The expansion of oil and natural gas drilling in North America continued to drive Halliburton Co. as its earnings jumped by nearly 54 percent in the second quarter. Revenue also hit a company record for the period.
The Houston oil services company on Monday kicked off earnings season for the industry with reported earnings of $739 million, or 80 cents per share, for the three months ended June 30. That compares with $480 million, or 53 cents per share, for the same part of 2010. Revenue increased 35.2 percent to $5.94 billion.
Excluding employee-separation costs, quarterly earnings were 81 cents per share.
The results beat Wall Street earnings expectations of 73 cents per share on revenue of $5.64 billion, according to FactSet.
The oil industry has benefited greatly this year as crude prices hit three-year highs. Companies aggressively scoured the planet for new sources of crude, which averaged $102.34 per barrel in the second quarter. One region that received intense interest is North America, which holds vast underground rock formations that are rich in oil and gas.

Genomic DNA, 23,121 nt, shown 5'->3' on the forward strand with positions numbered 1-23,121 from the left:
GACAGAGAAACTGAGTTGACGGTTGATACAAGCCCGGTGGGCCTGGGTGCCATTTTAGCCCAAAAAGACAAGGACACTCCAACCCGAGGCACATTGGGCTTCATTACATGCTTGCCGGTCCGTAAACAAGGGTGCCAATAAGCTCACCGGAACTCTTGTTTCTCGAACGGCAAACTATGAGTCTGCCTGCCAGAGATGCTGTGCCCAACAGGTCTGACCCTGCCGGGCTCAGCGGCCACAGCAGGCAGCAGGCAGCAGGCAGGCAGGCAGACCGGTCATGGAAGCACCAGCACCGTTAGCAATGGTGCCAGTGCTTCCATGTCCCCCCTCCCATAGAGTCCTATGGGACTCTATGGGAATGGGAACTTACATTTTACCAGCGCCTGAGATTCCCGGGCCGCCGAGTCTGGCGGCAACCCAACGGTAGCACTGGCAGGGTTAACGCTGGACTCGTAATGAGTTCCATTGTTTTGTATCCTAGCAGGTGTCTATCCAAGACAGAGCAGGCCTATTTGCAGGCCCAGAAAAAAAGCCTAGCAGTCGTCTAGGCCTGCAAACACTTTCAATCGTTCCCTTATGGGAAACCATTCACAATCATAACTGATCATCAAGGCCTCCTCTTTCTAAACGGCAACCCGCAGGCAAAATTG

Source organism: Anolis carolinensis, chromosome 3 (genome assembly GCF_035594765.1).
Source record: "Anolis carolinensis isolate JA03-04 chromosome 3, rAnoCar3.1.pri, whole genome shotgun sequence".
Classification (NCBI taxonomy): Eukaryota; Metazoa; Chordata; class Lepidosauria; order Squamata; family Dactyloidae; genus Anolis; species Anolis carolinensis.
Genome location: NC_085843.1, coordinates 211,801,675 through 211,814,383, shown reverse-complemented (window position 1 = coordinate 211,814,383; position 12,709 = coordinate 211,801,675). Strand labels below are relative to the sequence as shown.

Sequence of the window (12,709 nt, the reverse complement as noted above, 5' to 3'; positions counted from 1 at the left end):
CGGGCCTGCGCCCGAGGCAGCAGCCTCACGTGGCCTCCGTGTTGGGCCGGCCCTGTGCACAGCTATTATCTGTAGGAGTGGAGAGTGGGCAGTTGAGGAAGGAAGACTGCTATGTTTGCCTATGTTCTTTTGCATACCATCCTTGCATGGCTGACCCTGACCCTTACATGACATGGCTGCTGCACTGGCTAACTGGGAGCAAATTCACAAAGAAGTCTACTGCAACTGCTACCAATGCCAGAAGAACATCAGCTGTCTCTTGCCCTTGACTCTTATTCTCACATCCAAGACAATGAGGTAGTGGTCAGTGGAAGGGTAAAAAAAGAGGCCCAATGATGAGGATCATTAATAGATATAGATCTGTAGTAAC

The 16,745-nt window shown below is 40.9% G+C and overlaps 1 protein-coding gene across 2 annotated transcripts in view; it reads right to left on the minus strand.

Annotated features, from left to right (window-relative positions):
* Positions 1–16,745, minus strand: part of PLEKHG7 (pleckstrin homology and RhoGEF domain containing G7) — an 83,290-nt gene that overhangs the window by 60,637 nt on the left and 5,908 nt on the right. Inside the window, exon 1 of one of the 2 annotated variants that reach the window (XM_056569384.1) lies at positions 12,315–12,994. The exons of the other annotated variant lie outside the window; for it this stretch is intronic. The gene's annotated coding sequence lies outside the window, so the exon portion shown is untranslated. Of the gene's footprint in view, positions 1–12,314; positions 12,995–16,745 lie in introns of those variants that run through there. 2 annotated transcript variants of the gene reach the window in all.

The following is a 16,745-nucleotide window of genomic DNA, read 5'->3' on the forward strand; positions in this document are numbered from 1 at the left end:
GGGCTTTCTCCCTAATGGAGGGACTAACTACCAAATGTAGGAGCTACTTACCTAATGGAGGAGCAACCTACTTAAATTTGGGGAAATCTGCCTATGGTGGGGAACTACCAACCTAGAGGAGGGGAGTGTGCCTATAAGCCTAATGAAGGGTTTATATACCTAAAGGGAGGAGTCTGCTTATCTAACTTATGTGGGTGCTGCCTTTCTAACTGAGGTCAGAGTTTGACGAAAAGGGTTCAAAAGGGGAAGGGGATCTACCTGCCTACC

Halliburton specializes in tapping those formations, and the surge in activity has boosted its financial results so far this year. Halliburton said that revenue grew 16 percent in North America and 8 percent internationally in the second quarter on a sequential basis.
CEO Dave Lesar said petroleum companies have focused much of their efforts on developing fields in the United States, but he sees "increasing interest" in similar underground fields in Europe.
Lesar said that growing energy demand around the world will continue to drive Halliburton's business.
The company said completion and production revenue increased 14 percent to $3.6 billion from the first quarter while its drilling and evaluation business rose 10 percent to $2.3 billion.